University of Pittsburgh
James McKeen Cattell Fellow Award
Karen Matthews is renowned for her many and multi-faceted contributions to the formation and growth of health psychology as a discipline. Her research accomplishments have included seminal work on childhood antecedents of coronary heart disease risk, women’s health and menopause, and the effects of socioeconomic status on health.
Early in her career, Matthews helped set the stage for future educational and training models through her participation in the landmark National Working Group on Education and Training in Health Psychology. At the University of Pittsburgh, she initiated an innovative Cardiovascular Behavioral Medicine training program that provided multidisciplinary training to many individuals who later became leaders in the health psychology field. She was the Director of the Pittsburgh Mind-Body Center, a joint center of the University of Pittsburgh and Carnegie Mellon University.
Matthews has represented the health psychology field in numerous high profile leadership positions. She served as one of the first women presidents of the American Psychosomatic Society. She represented the health psychology and behavioral medicine fields as a member of the National Heart, Lung, and Blood Institute Advisory Council at the National Institutes of Health (NIH) and as part of the Advisory Board for the NIH Center for Scientific Research. She is a member of the Institute of Medicine. In all of these positions, she paved the way for acceptance of the field of health psychology by members of other disciplines in the behavioral and biomedical sciences.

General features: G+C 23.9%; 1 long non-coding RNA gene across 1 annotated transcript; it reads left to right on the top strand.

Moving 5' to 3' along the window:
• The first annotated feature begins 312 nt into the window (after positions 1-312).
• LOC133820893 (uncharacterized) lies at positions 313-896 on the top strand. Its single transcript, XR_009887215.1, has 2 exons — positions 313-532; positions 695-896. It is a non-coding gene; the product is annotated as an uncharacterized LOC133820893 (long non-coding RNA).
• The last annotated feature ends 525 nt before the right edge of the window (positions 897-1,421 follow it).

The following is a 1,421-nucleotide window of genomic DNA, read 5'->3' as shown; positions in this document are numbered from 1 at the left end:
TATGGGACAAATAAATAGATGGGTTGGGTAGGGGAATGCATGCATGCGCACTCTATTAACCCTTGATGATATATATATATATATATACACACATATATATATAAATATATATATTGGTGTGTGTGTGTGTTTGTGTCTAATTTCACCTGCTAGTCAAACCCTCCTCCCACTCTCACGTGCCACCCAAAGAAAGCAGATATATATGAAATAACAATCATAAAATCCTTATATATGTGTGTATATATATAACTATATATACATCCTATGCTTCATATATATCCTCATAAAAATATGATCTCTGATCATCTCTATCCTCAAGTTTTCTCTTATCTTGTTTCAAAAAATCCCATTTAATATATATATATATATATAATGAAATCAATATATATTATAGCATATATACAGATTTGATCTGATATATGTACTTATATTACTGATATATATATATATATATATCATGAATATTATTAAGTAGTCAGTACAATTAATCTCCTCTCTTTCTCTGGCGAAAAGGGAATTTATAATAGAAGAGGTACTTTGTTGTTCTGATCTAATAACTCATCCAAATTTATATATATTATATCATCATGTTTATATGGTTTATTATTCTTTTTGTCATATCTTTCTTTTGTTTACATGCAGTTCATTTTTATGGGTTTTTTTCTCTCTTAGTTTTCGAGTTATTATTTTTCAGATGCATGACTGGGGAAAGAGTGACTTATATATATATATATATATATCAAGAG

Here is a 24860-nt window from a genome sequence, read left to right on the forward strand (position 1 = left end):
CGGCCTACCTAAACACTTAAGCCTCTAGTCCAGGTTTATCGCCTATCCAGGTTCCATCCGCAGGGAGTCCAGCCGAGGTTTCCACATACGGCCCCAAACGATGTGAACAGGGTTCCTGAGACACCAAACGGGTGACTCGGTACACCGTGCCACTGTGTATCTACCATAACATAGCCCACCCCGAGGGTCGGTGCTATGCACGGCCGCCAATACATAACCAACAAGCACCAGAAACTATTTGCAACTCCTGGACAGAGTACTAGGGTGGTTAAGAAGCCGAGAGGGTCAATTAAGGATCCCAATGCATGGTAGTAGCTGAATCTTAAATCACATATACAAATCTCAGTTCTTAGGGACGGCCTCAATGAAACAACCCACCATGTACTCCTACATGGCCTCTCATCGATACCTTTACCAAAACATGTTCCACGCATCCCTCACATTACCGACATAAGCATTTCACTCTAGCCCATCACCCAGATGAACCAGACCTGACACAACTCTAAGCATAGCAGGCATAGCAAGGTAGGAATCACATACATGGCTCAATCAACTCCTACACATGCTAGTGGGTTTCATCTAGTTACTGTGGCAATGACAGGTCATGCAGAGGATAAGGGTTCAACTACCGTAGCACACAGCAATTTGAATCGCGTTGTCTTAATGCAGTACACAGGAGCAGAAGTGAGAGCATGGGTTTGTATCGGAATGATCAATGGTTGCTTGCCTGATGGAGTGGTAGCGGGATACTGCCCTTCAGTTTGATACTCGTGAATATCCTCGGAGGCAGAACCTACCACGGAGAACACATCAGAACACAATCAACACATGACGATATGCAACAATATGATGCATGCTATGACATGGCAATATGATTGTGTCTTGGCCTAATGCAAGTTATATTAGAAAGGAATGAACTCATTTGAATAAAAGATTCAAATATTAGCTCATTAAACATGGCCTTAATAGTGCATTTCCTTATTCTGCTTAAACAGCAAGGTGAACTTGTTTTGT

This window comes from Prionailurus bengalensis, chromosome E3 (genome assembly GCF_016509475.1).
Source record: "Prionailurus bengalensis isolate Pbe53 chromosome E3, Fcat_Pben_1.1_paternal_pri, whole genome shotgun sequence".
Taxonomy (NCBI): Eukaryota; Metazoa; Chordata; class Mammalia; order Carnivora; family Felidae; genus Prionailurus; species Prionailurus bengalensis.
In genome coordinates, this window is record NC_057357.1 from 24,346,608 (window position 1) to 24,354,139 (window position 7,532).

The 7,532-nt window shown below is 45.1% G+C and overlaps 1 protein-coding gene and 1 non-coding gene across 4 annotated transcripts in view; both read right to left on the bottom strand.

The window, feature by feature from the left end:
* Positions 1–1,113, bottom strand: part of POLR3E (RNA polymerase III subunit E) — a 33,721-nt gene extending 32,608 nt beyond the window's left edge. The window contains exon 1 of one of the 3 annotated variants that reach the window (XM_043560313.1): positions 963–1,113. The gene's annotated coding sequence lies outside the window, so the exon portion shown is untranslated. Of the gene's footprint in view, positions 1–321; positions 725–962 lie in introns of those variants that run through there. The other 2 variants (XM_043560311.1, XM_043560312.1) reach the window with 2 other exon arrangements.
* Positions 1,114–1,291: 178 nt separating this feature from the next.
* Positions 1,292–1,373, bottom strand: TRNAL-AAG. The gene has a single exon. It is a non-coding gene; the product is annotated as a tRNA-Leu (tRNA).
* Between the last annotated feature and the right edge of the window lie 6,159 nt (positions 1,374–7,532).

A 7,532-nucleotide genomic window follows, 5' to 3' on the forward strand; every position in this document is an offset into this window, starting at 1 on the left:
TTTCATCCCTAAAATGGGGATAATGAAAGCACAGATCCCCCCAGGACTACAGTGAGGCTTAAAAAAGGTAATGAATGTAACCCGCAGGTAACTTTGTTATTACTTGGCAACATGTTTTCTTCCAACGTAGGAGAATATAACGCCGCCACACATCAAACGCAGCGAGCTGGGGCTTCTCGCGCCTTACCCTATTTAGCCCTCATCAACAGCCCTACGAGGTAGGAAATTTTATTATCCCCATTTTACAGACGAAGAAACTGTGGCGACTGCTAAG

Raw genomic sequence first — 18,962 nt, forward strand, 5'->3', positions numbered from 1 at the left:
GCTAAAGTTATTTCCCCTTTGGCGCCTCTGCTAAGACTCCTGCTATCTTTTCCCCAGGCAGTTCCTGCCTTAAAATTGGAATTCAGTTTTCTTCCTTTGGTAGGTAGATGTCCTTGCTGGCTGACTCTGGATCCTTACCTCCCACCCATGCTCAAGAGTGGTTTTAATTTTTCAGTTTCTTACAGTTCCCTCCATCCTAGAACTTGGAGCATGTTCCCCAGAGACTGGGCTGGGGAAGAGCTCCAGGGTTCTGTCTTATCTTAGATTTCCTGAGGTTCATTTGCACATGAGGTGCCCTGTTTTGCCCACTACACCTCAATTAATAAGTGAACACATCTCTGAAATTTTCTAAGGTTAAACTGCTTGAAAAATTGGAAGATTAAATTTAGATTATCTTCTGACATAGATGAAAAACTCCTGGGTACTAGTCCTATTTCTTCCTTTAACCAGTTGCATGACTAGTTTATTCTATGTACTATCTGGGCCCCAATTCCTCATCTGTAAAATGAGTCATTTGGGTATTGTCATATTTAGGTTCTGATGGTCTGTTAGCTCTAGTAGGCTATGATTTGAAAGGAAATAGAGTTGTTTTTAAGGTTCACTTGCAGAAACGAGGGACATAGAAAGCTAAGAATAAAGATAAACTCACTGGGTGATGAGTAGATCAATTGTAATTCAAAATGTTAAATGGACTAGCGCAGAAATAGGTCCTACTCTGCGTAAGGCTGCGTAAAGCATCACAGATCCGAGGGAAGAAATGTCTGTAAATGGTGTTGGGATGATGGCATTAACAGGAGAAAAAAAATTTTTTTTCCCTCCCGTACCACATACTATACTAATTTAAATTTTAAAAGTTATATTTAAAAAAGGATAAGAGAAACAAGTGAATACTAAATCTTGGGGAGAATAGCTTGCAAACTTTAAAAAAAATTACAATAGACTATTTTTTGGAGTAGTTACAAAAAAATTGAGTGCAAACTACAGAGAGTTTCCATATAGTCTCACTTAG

Matthews’s scientific contributions to health psychology have been broad ranging and nothing short of groundbreaking.
Look for Karen A. Matthews's reflection on "Matters of the Heart: Advancing Psychological Perspectives on Cardiovascular Diseases" in the November issue of Perspectives on Psychological Science.
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